comment by niceguyanon ·
2013-11-08T21:38:35.944Z · LW(p) · GW(p)
Not sure what to label or call this thinking error I had recently, but it seems as if it might come up more often, although I can not come up with another example for now.
I know someone who signed up for a marathon and I was to be part of the coordination of getting her to the official transportation area. After signing up online she was able to choose from a set of departure times for the bus take runners to the start line. Her wave is set to start at 10:15 a.m. She wanted to select the latest possible departure to avoid idle time standing around trying to keep warm and to her surprise the latest departure was 730 a.m. The ride to the start line is short so that would mean at least 2 hours of standing around in the cold. Why? It was rather annoying for both of us. It just seems terribly inefficient. Of course I am sure the organizers have their reasons. So I started to wonder about what those reasons might be. Take a minute to think up of some of your own.
I came up with some satisfactory reasons why 7:30 is the last bus out:
Traffic logistic reasons – shutting down a major city is a big job, crowd control and tight timelines are good things.
Later start – Daylight savings gave everyone an "extra" hour and this was already considered a late marathon anyway, 7:30 a.m. doesn't sound that bad.
For a few days I was happy with my reasoning but this problem, although trivial, nagged at me. On the morning of the marathon day something went wrong and the 7:30 a.m. departure had probably already left. I cursed the marathon, and we both wondered, yet again, why the hell was it so early to begin with? A two hour wait for her, would be an almost three hour wait for those in waves later than her's. This absolutely screws over the people in the last wave regardless if they caught the last bus. Why didn't they have a later option so that the poor person starting at 10:45 isn't a Popsicle before they start? That way, if she was late and there was still room she could catch a ride outside of her scheduled transportation and still make the race with plenty of time to spare. We were frustrated but what else could we do but to try anyway. There was probably a non advertised "real" last departure to catch all the people that missed the last departure, but even so, I just don't get it. The happy ending is that she was able to make her race. And I figured it all out once we got there why 7:30 a.m was the last departure.
7:30 isn't the last departure, it never was. The system that processed the runners knew their wave start times and gave them appropriate albeit early departure times. People in later waves received later choices. We both had assumed that just because we were offered 7:30 a.m. that had to mean that was the last time for everyone. It was not. And suddenly everything made sense. They wanted everyone wave to be at least 2 hours early, and restricted the the choices so that not everyone would cram into the last slot.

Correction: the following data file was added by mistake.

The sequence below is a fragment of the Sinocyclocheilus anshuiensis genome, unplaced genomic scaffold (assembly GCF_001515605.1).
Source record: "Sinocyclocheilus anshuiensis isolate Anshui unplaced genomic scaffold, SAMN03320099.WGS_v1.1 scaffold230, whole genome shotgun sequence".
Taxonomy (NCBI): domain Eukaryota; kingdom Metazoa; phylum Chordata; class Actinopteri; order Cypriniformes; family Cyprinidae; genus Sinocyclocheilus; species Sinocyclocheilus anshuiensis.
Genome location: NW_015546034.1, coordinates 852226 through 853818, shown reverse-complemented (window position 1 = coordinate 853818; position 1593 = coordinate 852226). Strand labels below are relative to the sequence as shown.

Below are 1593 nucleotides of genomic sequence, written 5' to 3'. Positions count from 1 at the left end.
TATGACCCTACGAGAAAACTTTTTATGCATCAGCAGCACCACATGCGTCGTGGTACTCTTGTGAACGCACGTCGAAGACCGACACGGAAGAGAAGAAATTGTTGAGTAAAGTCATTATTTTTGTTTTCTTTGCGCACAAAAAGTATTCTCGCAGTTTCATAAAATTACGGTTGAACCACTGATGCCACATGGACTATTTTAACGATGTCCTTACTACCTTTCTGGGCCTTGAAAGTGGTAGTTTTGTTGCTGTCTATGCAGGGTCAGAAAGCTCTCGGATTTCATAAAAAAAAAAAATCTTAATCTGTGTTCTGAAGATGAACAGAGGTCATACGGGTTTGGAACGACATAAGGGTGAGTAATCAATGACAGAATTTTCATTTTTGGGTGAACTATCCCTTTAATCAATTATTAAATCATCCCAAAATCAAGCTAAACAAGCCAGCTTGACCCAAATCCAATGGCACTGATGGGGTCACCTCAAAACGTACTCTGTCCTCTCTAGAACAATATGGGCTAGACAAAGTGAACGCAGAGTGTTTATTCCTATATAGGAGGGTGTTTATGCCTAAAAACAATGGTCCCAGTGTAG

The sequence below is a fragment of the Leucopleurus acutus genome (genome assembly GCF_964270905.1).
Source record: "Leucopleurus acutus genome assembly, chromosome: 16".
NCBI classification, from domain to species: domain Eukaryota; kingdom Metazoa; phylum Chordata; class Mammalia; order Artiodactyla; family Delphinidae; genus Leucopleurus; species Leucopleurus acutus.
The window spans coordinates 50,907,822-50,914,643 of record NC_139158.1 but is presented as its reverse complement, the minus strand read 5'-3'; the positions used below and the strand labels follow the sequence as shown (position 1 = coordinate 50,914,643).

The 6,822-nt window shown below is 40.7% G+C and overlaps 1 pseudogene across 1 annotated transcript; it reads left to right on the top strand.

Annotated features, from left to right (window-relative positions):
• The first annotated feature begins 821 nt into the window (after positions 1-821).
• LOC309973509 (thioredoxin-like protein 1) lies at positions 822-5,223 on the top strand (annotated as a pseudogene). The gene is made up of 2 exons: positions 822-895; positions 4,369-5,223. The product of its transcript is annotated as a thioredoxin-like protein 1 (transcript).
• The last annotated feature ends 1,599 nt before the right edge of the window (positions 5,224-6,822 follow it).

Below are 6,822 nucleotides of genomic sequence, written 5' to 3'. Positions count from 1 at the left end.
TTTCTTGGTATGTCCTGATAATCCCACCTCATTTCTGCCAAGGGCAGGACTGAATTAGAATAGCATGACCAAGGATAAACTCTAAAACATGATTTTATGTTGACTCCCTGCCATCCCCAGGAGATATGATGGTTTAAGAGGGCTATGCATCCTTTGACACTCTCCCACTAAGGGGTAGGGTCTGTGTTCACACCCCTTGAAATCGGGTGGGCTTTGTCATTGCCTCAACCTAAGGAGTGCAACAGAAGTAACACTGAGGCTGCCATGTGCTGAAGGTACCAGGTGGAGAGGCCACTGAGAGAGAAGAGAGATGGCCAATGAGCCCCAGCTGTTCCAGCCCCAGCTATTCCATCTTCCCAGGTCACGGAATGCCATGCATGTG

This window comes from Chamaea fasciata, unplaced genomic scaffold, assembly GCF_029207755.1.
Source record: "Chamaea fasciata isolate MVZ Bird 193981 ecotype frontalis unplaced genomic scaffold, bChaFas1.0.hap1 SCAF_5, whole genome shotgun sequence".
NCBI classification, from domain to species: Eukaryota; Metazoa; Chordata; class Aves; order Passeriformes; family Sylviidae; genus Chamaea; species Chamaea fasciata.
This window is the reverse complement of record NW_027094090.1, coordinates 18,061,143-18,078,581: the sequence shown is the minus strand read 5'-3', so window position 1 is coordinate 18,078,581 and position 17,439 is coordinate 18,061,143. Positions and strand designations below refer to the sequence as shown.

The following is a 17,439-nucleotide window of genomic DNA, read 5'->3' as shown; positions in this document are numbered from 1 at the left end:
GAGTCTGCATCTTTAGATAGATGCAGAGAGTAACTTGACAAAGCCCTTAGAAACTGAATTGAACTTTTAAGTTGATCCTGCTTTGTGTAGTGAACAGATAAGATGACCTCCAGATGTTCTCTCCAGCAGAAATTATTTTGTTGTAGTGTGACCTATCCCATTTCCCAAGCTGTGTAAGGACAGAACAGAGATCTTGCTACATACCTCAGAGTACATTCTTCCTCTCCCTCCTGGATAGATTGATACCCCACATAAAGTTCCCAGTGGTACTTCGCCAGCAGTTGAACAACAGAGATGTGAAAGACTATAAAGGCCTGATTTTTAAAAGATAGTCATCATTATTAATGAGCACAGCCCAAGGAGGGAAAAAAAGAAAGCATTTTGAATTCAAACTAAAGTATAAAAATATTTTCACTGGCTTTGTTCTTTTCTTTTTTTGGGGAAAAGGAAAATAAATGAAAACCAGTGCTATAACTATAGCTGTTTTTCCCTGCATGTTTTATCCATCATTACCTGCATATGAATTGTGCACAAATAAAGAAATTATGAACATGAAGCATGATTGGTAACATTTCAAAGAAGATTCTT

I was angry with myself for not catching something so simple. I was asking the wrong damn question. I made an assumption that had fundamentally set me on the wrong path since the beginning, and I was never going to solve it no matter how reasonable I was with my thinking because my original premise is false. It is especially infuriating that I had made a mental effort to think outside the box when thinking about this problem yet I missed this completely. Crap, it seems like I needed to think outside of outside of the box. What else have a missed? There are probably many times in life where I am trying to understand people's motives and completely failed. I guess we can file this under the "jumping to conclusions" thinking error?
Replies from: None, Gurkenglas
↑ comment by [deleted] ·
2013-11-11T06:11:42.010Z · LW(p) · GW(p)
We both had assumed that just because we were offered 7:30 a.m. that had to mean that was the last time for everyone.
Well, you applied a heuristic (assuming that everyone else had the same experience you did), and the heuristic turned out to be wrong in this case. One of the following must be true:
- This heuristic isn't a good heuristic to follow in general.
- This heuristic is good to follow in general, but there's something that should have indicated it would be wrong here.
- This heuristic is good to follow in general, and there isn't something that should have indicated it would be wrong here.
I'd start by figuring out which one it is.
↑ comment by Gurkenglas ·
2013-11-08T22:48:42.178Z · LW(p) · GW(p)
Why wouldn't they want to cram everyone into their last slot? It's the same number of transported people per time, only the starting and stopping of the transportations changes, and everyone has to wait 2 hours in the cold or be relatively rewarded for being late.
Replies from: niceguyanon
↑ comment by niceguyanon ·
2013-11-09T05:17:09.736Z · LW(p) · GW(p)
Why wouldn't they want to cram everyone into their last slot? It's the same number of transported people per time, only the starting and stopping of the transportations changes,...
Presumably because there is a maximum amount of people that could be transported per given slot. 10k+ of people per wave could not possibly fit into three departure times. And as the slots filled up your choices would be further restricted to available but undesirable earlier departures.